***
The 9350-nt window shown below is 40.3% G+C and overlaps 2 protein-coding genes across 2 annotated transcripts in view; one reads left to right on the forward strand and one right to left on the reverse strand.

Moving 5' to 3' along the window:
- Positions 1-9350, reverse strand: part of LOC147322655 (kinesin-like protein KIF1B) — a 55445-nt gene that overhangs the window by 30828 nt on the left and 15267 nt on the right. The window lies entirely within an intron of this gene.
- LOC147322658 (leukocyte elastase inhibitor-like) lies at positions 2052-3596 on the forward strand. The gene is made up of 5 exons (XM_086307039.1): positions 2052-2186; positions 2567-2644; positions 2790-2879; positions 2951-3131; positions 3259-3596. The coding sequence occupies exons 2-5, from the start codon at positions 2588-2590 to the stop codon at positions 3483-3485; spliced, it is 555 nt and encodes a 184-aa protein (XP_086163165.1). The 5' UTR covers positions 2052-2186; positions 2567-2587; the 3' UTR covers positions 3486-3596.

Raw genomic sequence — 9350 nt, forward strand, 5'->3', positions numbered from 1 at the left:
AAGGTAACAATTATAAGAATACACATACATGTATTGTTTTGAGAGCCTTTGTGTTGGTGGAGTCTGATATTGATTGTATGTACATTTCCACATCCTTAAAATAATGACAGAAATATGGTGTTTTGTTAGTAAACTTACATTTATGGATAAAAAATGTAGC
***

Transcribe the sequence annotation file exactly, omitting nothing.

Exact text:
The 9350-nt window shown below is 40.3% G+C and overlaps 2 protein-coding genes across 2 annotated transcripts in view; one reads left to right on the forward strand and one right to left on the reverse strand.

Moving 5' to 3' along the window:
- Positions 1-9350, reverse strand: part of LOC147322655 (kinesin-like protein KIF1B) — a 55445-nt gene that overhangs the window by 30828 nt on the left and 15267 nt on the right. The window lies entirely within an intron of this gene.
- LOC147322658 (leukocyte elastase inhibitor-like) lies at positions 2052-3596 on the forward strand. The gene is made up of 5 exons (XM_086307039.1): positions 2052-2186; positions 2567-2644; positions 2790-2879; positions 2951-3131; positions 3259-3596. The coding sequence occupies exons 2-5, from the start codon at positions 2588-2590 to the stop codon at positions 3483-3485; spliced, it is 555 nt and encodes a 184-aa protein (XP_086163165.1). The 5' UTR covers positions 2052-2186; positions 2567-2587; the 3' UTR covers positions 3486-3596.

Raw genomic sequence — 9350 nt, forward strand, 5'->3', positions numbered from 1 at the left:
AAGGTAACAATTATAAGAATACACATACATGTATTGTTTTGAGAGCCTTTGTGTTGGTGGAGTCTGATATTGATTGTATGTACATTTCCACATCCTTAAAATAATGACAGAAATATGGTGTTTTGTTAGTAAACTTACATTTATGGATAAAAAATGTAGC